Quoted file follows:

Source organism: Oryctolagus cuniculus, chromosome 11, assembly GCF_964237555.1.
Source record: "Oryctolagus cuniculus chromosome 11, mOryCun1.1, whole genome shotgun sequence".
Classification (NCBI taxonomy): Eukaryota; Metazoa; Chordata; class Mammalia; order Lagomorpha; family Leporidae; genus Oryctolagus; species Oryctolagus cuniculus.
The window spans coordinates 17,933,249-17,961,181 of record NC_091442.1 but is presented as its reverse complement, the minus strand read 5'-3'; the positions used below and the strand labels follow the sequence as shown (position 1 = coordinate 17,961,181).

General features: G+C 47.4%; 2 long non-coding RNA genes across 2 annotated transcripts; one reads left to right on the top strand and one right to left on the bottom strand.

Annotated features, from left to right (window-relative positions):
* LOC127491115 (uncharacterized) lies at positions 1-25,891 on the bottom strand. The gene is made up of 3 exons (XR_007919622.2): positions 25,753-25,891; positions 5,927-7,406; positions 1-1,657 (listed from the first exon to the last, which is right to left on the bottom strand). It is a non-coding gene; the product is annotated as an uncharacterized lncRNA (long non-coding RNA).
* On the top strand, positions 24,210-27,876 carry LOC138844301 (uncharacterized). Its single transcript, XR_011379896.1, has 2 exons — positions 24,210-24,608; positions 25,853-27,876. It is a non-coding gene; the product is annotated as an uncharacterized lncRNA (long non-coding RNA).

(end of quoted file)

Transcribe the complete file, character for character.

Source organism: Oryctolagus cuniculus, chromosome 11, assembly GCF_964237555.1.
Source record: "Oryctolagus cuniculus chromosome 11, mOryCun1.1, whole genome shotgun sequence".
Classification (NCBI taxonomy): Eukaryota; Metazoa; Chordata; class Mammalia; order Lagomorpha; family Leporidae; genus Oryctolagus; species Oryctolagus cuniculus.
The window spans coordinates 17,933,249-17,961,181 of record NC_091442.1 but is presented as its reverse complement, the minus strand read 5'-3'; the positions used below and the strand labels follow the sequence as shown (position 1 = coordinate 17,961,181).

General features: G+C 47.4%; 2 long non-coding RNA genes across 2 annotated transcripts; one reads left to right on the top strand and one right to left on the bottom strand.

Annotated features, from left to right (window-relative positions):
* LOC127491115 (uncharacterized) lies at positions 1-25,891 on the bottom strand. The gene is made up of 3 exons (XR_007919622.2): positions 25,753-25,891; positions 5,927-7,406; positions 1-1,657 (listed from the first exon to the last, which is right to left on the bottom strand). It is a non-coding gene; the product is annotated as an uncharacterized lncRNA (long non-coding RNA).
* On the top strand, positions 24,210-27,876 carry LOC138844301 (uncharacterized). Its single transcript, XR_011379896.1, has 2 exons — positions 24,210-24,608; positions 25,853-27,876. It is a non-coding gene; the product is annotated as an uncharacterized lncRNA (long non-coding RNA).